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Date: Sat, 11 Jul 98 09:49:37 CDT
From: rich@pencil.math.missouri.edu (Rich Winkel)
Organization: PACH
Article: 38710
To: undisclosed-recipients:;
Message-ID: <bulk.6098.19980712121527@chumbly.math.missouri.edu>

/** africa.nigeria: 1964.0 **/
** Topic: BOLA IGE SPEAKS **
** Written 3:30 PM Jul 8, 1998 by baba in cdp:africa.nigeria **

From: Ibukunolu Alao Babajide <Arilesire@email.msn.com>
To: Babatunde Harrison <baba@igc.apc.org>

Bola Ige speaks

Interview, 8 July 1998

The younger generation of Nigerians lack guts: Bola Ige

Chief Bola Ige, Senior Advocate of Nigeria (SAN) recently emerged from detention, courtesy of the new Head of State Gen. Abdulsalam Abubakar and charged that the new generation of Nigerians are not doing enough for the struggle. In this interview with Assistant Editor, OBI NWAKANMA, and SANYA OSHA who teaches philosophy at Ladoke Akintola University, Ogbomosho, Chief Ige is his vintage self. Excerpts:


Terrible. I was picked off from the SSS headquarters in Ibadan here, like a common criminal. Put in a loads van. . . .

You were picked up from this house?

Yes. Though I drove with them from here. And then on a Tuesday, three days later, they took me to Markurdi just like a common criminal, hedged in between two hefty men. For thirteen hours, they drove to Markudi. They didn't know the road to Markurdi, I had to show them.

Did you think at this time in your life, that you would be picked up. Was it a possibility you envisaged?

Oh yes. The military have no respect for age or experience. They never had, anywhere in the world. I never deceived myself that they couldn't. The only thing in which I took consolation was that anytime anyone hurts me without reason they would be doing themselves harm.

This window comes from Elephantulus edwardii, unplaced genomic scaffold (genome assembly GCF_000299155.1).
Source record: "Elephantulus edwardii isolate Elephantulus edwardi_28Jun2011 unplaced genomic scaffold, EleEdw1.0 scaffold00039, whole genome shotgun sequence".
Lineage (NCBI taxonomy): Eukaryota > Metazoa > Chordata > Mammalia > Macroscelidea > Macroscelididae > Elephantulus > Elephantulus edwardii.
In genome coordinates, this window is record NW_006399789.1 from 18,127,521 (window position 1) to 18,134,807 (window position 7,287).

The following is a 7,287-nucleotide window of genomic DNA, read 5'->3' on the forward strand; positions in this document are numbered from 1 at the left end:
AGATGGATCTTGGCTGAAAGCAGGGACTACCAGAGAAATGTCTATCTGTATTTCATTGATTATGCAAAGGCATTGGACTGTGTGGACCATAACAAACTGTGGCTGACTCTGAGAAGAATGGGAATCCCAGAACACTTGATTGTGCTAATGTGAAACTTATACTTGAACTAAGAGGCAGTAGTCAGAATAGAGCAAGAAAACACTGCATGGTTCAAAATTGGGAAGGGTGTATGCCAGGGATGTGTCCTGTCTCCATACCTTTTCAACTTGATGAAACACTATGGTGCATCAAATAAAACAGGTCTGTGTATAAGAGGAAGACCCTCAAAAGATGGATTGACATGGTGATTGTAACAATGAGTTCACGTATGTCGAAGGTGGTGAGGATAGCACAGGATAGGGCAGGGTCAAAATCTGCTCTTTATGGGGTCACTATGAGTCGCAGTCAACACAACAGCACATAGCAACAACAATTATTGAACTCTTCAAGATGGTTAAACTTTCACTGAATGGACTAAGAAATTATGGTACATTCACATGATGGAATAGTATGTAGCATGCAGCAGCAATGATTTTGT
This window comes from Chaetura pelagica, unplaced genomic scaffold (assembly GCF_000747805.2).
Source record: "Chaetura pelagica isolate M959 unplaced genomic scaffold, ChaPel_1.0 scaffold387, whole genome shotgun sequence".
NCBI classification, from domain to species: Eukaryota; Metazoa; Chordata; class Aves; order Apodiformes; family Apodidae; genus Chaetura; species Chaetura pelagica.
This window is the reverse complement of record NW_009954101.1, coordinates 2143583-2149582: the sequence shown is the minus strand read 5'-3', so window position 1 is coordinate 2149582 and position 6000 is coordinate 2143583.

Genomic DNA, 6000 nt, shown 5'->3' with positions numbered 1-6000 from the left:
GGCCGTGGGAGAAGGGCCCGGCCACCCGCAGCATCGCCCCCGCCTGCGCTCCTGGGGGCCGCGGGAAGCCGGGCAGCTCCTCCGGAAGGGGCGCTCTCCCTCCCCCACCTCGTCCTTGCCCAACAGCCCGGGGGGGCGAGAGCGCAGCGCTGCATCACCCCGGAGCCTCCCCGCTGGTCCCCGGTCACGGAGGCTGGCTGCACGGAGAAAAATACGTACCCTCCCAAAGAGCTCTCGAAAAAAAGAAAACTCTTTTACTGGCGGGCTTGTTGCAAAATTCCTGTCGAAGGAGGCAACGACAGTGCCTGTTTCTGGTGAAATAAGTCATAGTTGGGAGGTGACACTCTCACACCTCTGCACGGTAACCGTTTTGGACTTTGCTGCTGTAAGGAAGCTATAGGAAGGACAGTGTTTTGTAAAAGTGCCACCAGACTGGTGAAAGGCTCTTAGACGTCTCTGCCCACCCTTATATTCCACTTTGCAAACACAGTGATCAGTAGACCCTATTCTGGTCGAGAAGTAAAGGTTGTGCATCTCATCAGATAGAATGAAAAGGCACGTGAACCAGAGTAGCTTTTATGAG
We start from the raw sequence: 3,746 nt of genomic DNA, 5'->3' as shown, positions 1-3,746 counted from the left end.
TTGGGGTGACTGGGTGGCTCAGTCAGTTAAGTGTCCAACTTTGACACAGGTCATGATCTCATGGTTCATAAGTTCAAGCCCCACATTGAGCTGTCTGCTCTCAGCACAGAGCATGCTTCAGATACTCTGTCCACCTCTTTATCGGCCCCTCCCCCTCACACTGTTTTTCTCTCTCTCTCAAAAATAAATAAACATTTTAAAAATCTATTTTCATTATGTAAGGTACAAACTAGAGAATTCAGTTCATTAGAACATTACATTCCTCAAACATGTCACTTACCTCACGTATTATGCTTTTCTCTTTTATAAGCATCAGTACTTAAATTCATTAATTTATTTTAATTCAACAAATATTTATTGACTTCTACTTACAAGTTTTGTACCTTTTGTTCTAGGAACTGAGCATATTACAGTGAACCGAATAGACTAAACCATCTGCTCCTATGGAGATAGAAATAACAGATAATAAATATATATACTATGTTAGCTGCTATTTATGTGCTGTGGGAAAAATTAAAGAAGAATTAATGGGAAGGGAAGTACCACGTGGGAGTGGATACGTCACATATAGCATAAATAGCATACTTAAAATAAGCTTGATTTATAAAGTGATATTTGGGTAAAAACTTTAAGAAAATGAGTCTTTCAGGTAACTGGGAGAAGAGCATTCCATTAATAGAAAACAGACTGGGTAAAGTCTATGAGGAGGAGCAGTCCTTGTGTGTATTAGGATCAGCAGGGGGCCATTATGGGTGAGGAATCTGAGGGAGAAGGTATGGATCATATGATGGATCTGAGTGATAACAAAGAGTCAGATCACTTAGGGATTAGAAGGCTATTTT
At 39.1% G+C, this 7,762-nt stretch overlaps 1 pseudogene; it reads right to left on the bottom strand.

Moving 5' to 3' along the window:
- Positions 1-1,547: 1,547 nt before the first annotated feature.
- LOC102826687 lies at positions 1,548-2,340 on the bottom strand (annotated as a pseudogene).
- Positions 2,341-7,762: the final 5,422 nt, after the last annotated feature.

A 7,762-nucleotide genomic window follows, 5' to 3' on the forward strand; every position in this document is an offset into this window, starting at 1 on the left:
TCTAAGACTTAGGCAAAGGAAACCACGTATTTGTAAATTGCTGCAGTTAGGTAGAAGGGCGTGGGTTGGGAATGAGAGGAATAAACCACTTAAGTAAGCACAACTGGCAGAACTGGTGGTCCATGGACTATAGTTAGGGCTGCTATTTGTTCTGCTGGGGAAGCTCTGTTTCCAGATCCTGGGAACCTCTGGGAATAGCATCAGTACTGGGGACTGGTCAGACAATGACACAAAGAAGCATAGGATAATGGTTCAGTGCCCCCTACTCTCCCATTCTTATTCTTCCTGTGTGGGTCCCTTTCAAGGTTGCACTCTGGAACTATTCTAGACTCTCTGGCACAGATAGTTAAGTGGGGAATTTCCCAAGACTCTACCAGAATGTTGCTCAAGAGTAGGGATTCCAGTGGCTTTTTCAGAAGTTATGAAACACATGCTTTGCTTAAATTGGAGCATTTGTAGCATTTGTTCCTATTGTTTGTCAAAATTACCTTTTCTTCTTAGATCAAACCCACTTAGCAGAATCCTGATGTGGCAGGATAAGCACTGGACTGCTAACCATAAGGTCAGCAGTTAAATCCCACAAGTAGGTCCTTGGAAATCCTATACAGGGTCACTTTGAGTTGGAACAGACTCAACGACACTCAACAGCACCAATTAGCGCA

So You were psychologically prepared for the turn of events?. That's what you're saying?

Oh yes. I had never at anytime thought that they would never detain me. And as August 1 drew nearer, I was sure they'd pick me. They didn't want me to be around when August 1 took place.

What did you do with your time in Makurdi?

I had plenty of time to think about the present situation in Nigeria and to look at the structure which the military were already imposing on Nigeria.

And your conclusion?

My conclusion was that the military must be opposed with everything and whatever they may have done as far as these structures were concerned must be dismantled.

You sound ever so trenchant.


What gives you the courage to challenge the military?

The only thing that anyone has against the military is the determination that you'd not subject yourself to military rule. Once you have that determination, it is as strong as any armour. It's the people who do not know what democracy is that are afraid. It's your generation that is absolutely gutless in spite of your good education. It's tragic. I can't understand why people like you are afraid to fight them. Education equipped us to fight evil. I don't know what your education taught you. We were taught that anything that is evil must be fought. Whether moral, political or social. You know for us, money was unimportant. Our name is the thing. And what people perceive of us. And you'd see that none of us is rich in material things. . . .

Which generation are you talking about?

My generation. Do you know any of us that is rich?. In money terms? Do you know any of us that is rich? Give me an example.

Allison Ayida. . .

Its only after he left government. . ., but have you heard that he's involved in multi-million naira deals?. Have you heard that he is involved in lobbying for contracts? He's, oh yes, chairman of many companies, but that's for his experience and brain.

Okay, there must be some truth in the fact that my generation must have learnt from yours. We may be manifesting through the violent ethos of our time, some strain picked up from an earlier generation, your generation.

You did not learn from us at all. You probably read us, listened to our lectures. But you allowed people who had no heritage to tell you that the generation ahead of you was worthless. You didn't learn from our generation at all. If you learnt from us, you'd know that we had guts.

How do you translate the inertia of political activity at the grassroots. . .